In fact, Uttam Siserao, a landless labourer from Parbhani, is working for free this season. While waiting for work in a shed outside the Dutta sugar cooperative factory in Kolhapur for three days, he explains, “My wife was ill last year, and could not work. We had taken Rs 10,000 from the contractor. I worked off Rs 5,000 and the other half was due. After that, she passed away. This year, I am repaying her advance.” Most workers use up their advances in the village itself, and buy their daily rations by selling the sugarcane leaves as fodder for Rs 20-25. “We leave with nothing and also return home empty-handed. The advance we took was used up before we got here. When we return to the village, its back to borrowing and agricultural work,” says Sarubai Auchar who has migrated from Parbhani to Kolhapur.
It’s not surprising that these migrants work under the most insecure conditions with minimal legal protection. Their employers also run the government. Moreover, since workers are scattered in different places, they aren’t a strong vote bank. “Sugar is the most organised industry, but this sector has the most unorganised workers,” says Kumar Shiralkar, leader of the Sugarcane Transporters and Workers Union.
Although the factory pays their advances through the contractor, it refuses to acknowledge them as workers. “They should be given the same benefits and status as those working inside the sugar factory,” says Shiralkar. No labour laws are implemented to protect their rights although some like the Minimum Wages Act, Contract Labour Act , Moneylending Act and Workmens Compensation Act are applicable.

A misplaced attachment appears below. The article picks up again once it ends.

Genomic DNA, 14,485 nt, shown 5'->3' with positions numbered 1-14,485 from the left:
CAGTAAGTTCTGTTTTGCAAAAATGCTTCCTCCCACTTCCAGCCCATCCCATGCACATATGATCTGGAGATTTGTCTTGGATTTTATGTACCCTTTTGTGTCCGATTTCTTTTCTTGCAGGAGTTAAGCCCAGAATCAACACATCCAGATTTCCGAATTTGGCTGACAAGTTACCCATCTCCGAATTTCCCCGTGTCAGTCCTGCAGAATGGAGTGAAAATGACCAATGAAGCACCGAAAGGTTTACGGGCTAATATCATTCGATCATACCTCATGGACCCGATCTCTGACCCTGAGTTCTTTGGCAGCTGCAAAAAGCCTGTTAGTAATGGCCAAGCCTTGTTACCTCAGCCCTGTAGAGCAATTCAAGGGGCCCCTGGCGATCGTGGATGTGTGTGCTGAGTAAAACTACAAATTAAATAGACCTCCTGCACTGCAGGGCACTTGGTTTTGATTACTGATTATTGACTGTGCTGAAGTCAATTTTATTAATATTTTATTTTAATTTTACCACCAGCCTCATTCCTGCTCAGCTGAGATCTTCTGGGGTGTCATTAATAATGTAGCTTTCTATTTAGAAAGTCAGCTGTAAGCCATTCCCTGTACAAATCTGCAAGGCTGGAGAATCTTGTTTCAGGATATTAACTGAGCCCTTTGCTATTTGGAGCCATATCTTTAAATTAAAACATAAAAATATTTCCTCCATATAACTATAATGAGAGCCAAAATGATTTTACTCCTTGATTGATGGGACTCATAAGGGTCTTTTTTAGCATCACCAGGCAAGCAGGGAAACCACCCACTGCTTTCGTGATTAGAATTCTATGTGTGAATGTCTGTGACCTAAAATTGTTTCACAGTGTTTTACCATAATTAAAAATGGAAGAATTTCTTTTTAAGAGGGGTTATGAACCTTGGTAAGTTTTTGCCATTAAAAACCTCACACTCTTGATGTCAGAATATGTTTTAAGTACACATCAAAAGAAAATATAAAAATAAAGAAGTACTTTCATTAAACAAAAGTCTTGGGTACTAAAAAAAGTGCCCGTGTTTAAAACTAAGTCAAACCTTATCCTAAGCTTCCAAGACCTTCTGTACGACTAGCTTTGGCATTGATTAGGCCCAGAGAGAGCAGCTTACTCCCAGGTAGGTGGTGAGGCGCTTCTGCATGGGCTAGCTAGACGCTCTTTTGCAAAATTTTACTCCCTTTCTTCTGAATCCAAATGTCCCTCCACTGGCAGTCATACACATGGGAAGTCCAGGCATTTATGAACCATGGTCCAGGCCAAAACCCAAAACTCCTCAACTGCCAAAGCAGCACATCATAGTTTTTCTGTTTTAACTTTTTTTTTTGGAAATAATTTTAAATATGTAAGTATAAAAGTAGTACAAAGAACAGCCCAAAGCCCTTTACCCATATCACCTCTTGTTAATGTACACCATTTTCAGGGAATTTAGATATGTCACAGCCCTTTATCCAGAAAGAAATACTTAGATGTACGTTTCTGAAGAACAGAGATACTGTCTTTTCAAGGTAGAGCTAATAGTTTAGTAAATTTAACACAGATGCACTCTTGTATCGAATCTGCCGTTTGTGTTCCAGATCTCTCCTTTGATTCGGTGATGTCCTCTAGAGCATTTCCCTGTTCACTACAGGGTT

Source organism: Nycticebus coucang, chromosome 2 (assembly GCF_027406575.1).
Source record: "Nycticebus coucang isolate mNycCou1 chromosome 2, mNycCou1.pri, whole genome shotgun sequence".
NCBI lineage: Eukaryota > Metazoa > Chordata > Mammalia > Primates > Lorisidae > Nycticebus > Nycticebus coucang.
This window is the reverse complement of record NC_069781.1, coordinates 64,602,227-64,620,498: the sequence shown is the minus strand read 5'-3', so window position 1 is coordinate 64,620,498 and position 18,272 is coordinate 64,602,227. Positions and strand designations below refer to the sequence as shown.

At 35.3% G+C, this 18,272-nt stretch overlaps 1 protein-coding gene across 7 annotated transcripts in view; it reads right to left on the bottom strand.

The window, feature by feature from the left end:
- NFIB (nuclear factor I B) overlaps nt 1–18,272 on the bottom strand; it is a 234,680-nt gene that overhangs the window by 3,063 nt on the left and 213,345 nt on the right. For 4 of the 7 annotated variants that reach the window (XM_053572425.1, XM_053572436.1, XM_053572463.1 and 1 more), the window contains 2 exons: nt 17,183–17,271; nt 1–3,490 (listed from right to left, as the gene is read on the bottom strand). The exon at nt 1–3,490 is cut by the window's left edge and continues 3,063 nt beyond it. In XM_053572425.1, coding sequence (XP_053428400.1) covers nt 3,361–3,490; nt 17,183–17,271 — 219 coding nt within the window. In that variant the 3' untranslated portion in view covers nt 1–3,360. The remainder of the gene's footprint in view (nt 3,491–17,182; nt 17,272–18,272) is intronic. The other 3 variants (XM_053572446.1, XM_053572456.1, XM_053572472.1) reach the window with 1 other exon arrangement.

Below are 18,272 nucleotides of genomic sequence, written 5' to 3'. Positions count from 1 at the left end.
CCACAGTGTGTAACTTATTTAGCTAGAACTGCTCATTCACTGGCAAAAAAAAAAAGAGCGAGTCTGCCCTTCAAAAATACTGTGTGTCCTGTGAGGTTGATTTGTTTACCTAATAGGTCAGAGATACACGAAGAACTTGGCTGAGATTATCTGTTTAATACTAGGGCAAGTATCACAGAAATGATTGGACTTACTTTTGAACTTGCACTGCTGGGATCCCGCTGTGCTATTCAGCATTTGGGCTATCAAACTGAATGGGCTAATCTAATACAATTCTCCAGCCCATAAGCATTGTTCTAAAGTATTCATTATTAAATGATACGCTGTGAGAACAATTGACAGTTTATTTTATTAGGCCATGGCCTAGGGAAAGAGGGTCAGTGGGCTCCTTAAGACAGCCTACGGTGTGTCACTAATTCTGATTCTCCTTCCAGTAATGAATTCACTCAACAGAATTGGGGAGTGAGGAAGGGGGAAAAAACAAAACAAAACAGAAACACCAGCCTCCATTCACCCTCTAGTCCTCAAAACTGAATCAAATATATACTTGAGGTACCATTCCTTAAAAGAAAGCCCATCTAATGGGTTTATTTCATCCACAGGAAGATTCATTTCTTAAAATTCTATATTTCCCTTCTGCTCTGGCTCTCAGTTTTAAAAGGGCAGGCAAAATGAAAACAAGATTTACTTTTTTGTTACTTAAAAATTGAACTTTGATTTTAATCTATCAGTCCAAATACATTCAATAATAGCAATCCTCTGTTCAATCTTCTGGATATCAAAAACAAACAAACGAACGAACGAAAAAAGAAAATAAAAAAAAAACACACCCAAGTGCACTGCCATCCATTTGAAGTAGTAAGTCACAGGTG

Cane cutters at a farm loading a truckPhoto: Dionne Bunsha
Considering the distinct nature of their work, the union is demanding the setting up of a mathadi board where every worker can register and which will regulate their working conditions. However, the sugar syndicate is against this idea. “Since our factories work for only six months in a year, we would like to keep the relationship with workers contractual. Anyway, the whole labour issue will die in the course of time as harvesting machines come in. If all factories get the machines, will save us Rs 691 million every year – Rs 12 per tonne of cane,” says Prakash Naiknavare, managing director of the Maharashtra Co-op Sugar Factories Federation. At present, the wages are revised every three years by the sugar cartel.
Although India is the world’s largest producer of sugar and the industry is growing at 8.5 per cent every year, this booming industry does not even provide its workers with basic facilities or share the profits with the workers. Almost all Maharashtra’s 192 sugar co-operatives were the platform on which Congress ministers built their fiefdoms. The BJP is also trying to get in on the act by setting up private sugar factories.
Local farmers and economies in western Maharashtra benefited from the infrastructure development that accompanied the establishment of a factory. For instance, although sugarcane constitutes only three per cent of the area under cultivation in Maharashtra, it corners 60 per cent of the state’s irrigation. Districts in Marathwada, where the migrants come from, have irrigation cover as low as six per cent. On the whole Maharashtra’s has a low irrigation cover of 15 per cent, way below the national average of 38 per cent. But irrigation facilities for sugarcane are abundant . Patronage politics and vote banks developed in the sugarcane belt. But, the migrants aren’t a vote bank. So its convenient to keep them tied to the contractors for generations. “Politicians have risen by climbing on the backs of these bonded workers,” says Shiralkar.
Krishna Pawar, a worker who has migrated within Kolhapur district puts it eloquently, “We cut the cane, but we don’t get to taste any sugar, not even a pinch.”
Frontline, Feb 02 – 15, 2002 Also available here